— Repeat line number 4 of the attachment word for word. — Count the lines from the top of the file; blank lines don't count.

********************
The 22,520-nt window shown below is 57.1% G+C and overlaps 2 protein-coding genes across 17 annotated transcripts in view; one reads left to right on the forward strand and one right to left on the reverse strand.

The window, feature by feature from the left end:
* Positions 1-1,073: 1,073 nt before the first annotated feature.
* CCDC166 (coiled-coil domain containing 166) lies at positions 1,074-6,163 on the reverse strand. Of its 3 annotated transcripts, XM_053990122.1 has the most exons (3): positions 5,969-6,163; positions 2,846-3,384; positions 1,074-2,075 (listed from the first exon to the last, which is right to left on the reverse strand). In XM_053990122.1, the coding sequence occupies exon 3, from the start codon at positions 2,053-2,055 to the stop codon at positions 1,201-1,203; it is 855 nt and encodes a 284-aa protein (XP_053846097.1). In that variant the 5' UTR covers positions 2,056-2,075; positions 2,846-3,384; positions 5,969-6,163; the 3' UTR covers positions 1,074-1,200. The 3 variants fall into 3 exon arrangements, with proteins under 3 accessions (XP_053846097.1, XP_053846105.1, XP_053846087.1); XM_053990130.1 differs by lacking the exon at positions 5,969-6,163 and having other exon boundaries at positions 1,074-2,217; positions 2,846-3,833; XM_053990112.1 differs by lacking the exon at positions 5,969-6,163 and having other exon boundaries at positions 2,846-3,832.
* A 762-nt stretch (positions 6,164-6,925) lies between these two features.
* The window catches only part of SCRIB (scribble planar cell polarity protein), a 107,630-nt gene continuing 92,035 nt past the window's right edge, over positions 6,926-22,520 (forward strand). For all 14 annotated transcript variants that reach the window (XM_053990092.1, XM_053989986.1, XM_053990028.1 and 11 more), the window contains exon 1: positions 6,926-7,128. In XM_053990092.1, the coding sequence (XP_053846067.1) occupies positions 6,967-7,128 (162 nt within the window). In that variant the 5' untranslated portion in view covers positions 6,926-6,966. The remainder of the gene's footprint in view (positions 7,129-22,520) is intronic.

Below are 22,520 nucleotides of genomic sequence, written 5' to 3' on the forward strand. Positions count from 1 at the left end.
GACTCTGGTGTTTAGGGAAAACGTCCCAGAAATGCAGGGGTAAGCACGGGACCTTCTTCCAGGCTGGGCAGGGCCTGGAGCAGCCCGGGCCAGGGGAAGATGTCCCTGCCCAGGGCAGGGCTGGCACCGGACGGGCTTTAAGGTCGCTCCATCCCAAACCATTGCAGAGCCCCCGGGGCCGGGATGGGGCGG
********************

* CCDC166 (coiled-coil domain containing 166) lies at positions 1,074-6,163 on the reverse strand. Of its 3 annotated transcripts, XM_053990122.1 has the most exons (3): positions 5,969-6,163; positions 2,846-3,384; positions 1,074-2,075 (listed from the first exon to the last, which is right to left on the reverse strand). In XM_053990122.1, the coding sequence occupies exon 3, from the start codon at positions 2,053-2,055 to the stop codon at positions 1,201-1,203; it is 855 nt and encodes a 284-aa protein (XP_053846097.1). In that variant the 5' UTR covers positions 2,056-2,075; positions 2,846-3,384; positions 5,969-6,163; the 3' UTR covers positions 1,074-1,200. The 3 variants fall into 3 exon arrangements, with proteins under 3 accessions (XP_053846097.1, XP_053846105.1, XP_053846087.1); XM_053990130.1 differs by lacking the exon at positions 5,969-6,163 and having other exon boundaries at positions 1,074-2,217; positions 2,846-3,833; XM_053990112.1 differs by lacking the exon at positions 5,969-6,163 and having other exon boundaries at positions 2,846-3,832.